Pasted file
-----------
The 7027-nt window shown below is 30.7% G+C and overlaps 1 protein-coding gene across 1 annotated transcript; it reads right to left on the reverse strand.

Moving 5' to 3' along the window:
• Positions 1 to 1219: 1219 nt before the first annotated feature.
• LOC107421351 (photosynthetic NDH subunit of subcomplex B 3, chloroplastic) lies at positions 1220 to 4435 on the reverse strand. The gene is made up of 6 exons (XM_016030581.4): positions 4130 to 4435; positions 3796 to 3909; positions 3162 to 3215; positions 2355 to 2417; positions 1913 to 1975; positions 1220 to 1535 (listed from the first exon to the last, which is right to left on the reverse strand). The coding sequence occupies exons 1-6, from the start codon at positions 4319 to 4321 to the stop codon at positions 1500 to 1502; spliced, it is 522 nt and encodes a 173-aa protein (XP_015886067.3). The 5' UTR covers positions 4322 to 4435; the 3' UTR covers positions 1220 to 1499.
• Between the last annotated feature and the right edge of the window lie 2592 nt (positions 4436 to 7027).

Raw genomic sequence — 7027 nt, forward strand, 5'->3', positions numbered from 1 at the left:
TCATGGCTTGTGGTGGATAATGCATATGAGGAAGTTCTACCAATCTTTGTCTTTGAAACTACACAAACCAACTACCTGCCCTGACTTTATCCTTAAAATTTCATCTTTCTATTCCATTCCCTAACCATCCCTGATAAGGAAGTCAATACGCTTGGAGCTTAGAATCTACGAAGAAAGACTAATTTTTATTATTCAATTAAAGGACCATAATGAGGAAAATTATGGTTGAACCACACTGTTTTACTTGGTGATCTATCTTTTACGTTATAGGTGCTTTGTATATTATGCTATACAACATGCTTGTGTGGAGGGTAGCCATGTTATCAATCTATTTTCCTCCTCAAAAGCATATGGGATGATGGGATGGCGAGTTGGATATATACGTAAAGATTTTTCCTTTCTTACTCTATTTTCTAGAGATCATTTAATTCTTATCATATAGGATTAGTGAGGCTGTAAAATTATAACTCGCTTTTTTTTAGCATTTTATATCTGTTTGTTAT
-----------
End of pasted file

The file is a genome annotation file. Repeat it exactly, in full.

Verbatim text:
The 7027-nt window shown below is 30.7% G+C and overlaps 1 protein-coding gene across 1 annotated transcript; it reads right to left on the reverse strand.

Moving 5' to 3' along the window:
• Positions 1 to 1219: 1219 nt before the first annotated feature.
• LOC107421351 (photosynthetic NDH subunit of subcomplex B 3, chloroplastic) lies at positions 1220 to 4435 on the reverse strand. The gene is made up of 6 exons (XM_016030581.4): positions 4130 to 4435; positions 3796 to 3909; positions 3162 to 3215; positions 2355 to 2417; positions 1913 to 1975; positions 1220 to 1535 (listed from the first exon to the last, which is right to left on the reverse strand). The coding sequence occupies exons 1-6, from the start codon at positions 4319 to 4321 to the stop codon at positions 1500 to 1502; spliced, it is 522 nt and encodes a 173-aa protein (XP_015886067.3). The 5' UTR covers positions 4322 to 4435; the 3' UTR covers positions 1220 to 1499.
• Between the last annotated feature and the right edge of the window lie 2592 nt (positions 4436 to 7027).

Raw genomic sequence — 7027 nt, forward strand, 5'->3', positions numbered from 1 at the left:
TCATGGCTTGTGGTGGATAATGCATATGAGGAAGTTCTACCAATCTTTGTCTTTGAAACTACACAAACCAACTACCTGCCCTGACTTTATCCTTAAAATTTCATCTTTCTATTCCATTCCCTAACCATCCCTGATAAGGAAGTCAATACGCTTGGAGCTTAGAATCTACGAAGAAAGACTAATTTTTATTATTCAATTAAAGGACCATAATGAGGAAAATTATGGTTGAACCACACTGTTTTACTTGGTGATCTATCTTTTACGTTATAGGTGCTTTGTATATTATGCTATACAACATGCTTGTGTGGAGGGTAGCCATGTTATCAATCTATTTTCCTCCTCAAAAGCATATGGGATGATGGGATGGCGAGTTGGATATATACGTAAAGATTTTTCCTTTCTTACTCTATTTTCTAGAGATCATTTAATTCTTATCATATAGGATTAGTGAGGCTGTAAAATTATAACTCGCTTTTTTTTAGCATTTTATATCTGTTTGTTAT